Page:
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What To Eat To Prevent
Connective Tissue Injuries:

Athletes and Connective Tissue Issues

Authors: Barbara Depta

In this article:

The way most people think about preventing injury is backward. It’s so much more than warming up properly or training for mobility and strength.

As a company that focuses on recovery, from daily stress to travel to athletic recovery, we see the consequences of this misconception firsthand. Not paying attention to what happens after the workout puts athletes and any person at a disadvantage. We’re talking about more than just muscle soreness here. Think of all your connective tissues, like your blood, tendons, ligaments, and fascia—there are layers to pay attention to!

It’s straightforward: If any of your connective tissues are not fully recovered, you are more predisposed to injury. So, if an under-recovered body becomes an injured body, then focusing on effective recovery is focusing on prevention.

Let’s explore this more below.

  • Using Recovery for Injury Prevention: Beyond Muscle Recovery and Repair
  • What Leads To Damaged Soft Tissues?
  • Blood Flow, Nitric Oxide, and Injury Prevention
  • Best Diet to Prevent Connective Tissue Injuries: What Not To Eat & What To Eat
  • Best Foods for Injury Prevention

Using Recovery for Injury Prevention: Beyond Muscle Recovery and Repair

The words “injury prevention” evoke thoughts of consistent self-care. Dynamic warm-ups, myofascial release therapies, and consistent strength training with different loading patterns are just a few modalities that probably come to mind for you.

But preventing injury is more than just oxygenating your tissues before a workout and crafting a targeted training plan.

You can’t forget that you don’t get stronger during exercise. You get stronger after recovering from exercise.

Take muscle inflammation and recovery, for example. To build injury-resistant muscles, they have to get stronger, so you train them. The natural course of strength exercises starts with an inflammatory response, leads to an anti-inflammatory resolution, and finalizes with the remodeling — and strengthening — of the affected tissues.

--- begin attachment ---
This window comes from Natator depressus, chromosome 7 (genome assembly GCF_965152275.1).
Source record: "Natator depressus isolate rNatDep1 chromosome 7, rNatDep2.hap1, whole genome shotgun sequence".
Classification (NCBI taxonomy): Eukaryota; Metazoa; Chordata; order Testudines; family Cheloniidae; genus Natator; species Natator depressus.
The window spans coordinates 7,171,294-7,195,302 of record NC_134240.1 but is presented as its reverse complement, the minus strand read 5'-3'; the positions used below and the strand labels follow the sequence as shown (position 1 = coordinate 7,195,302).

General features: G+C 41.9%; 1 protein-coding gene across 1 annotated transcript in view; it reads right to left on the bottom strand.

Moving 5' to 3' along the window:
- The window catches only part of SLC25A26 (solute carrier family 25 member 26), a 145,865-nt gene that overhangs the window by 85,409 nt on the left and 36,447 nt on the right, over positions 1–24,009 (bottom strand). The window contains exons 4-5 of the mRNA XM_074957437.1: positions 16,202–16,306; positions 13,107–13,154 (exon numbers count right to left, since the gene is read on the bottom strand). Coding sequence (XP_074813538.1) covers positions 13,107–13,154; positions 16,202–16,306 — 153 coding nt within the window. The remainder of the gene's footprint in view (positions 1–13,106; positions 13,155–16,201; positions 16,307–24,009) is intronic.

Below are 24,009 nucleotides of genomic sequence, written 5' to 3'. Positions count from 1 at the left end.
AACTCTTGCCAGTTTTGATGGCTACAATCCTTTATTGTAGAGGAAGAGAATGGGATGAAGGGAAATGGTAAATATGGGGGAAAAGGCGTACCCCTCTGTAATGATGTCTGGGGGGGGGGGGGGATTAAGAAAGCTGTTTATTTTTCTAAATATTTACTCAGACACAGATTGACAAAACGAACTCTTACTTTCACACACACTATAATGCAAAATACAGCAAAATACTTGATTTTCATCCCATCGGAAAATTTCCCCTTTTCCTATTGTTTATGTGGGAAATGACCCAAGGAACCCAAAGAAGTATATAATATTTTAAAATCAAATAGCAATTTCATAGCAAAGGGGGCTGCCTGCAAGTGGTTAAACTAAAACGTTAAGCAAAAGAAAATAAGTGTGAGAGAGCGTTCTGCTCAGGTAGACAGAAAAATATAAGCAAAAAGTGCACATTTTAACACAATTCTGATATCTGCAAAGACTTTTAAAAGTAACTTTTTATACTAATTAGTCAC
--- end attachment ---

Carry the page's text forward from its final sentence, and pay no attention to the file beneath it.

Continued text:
Similarly, with your other musculoskeletal connective tissues, your tendons remodel thicker after being loaded with heavy weights, your cartilage grows smoother when the right forces are applied through the range of motion, etc.

Your tissues don’t get stronger during exercise; your gains are only realized after recovering from the exercise stimulus.

Your ability to build strong tissues depends on the nutrients you eat. Although there’s no natural inflammation “cure,” certain foods and nutrients can play a role in supporting the natural inflammatory process from exercise. You can use these nutrients to help you recover faster, build back stronger, and prevent injuries. So, nourishing your recovery is essential for building stronger connective tissues that are resilient to injuries.

It’s easy to overlook recovery nutrition, but making the most of your athletic recovery is just as important as making the most of your athletic training!

First, a point of clarification: What’s the difference between “soft tissues” and “connective tissues”? These two terms are often used interchangeably, but they are best understood as distinct, with some overlap.

“Soft tissues” refers to the whole collection of pliable tissues that make up your body, including skin, body fat, nerves, and the “soft skeleton” comprised of muscles, tendons, ligaments, cartilage, and fascia.

“Connective tissues” refers to the soft skeleton but also includes bones, body fat, and blood. Fascia is an interesting tissue, as there are scientists who want to categorize it as a connective tissue since it connects the entire body underneath the skin and shapes and holds our bodies together.

This article focuses on the tissues of the soft skeleton since these are the tissues that play the biggest role in common injuries. Keep that in mind when we say “soft connective tissues.”

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What Leads To Damaged Soft Tissues?

Soft connective tissues are most frequently injured from chronic use and misuse. Acute traumatic injury (aka soft tissue contusion) happens regularly as well.

But what makes a soft connective tissue more prone to injury?

If tissues are exposed to chronic inflammation or certain disruptive chemicals, they will be brittle and injury-prone. Tissues that develop or remodel without the right nutrients (like oxygen or collagen-specific amino acids) will also lack resilience.

The good news is that your nutrition choices have a big impact on your inflammatory state and nutrient availability. What you eat (and what you don’t!) directly affects the properties of your soft connective tissues.

It goes to show that, with the right nutrition, you can do so much for your body’s resilience!

Blood Flow, Nitric Oxide, and Injury Prevention

Aside from misuse or trauma, acute connective tissue injuries can also result from poor oxygenation. This is why tendons tend to injure where they are thickest; it’s where the tissue has the least access to oxygen and nutrients from nearby blood vessels.

Queue Nitric Oxide, the blood flow molecule.

Nitric oxide signals your blood vessels to open up, allowing oxygen and nutrients to flow into tissues. You can make some nitric oxide from arginine and citrulline, but your body can produce huge amounts of nitric oxide from natural plant-based nitrates.

Let’s take a look at the benefits of nitric oxide for connective tissue resilience both before and after exercise.

Dynamically warming up before exercise eases you into trying hard, but what goes on at the microscopic level? Movement activates your joints and tissues, increasing blood flow and oxygenation. That’s one major component of “warming up” before exercise.

Pairing your pre-workout routine with blood flow-boosting nitric oxide supplement makes sense, as this will support circulation and oxygenation physically and nutritionally.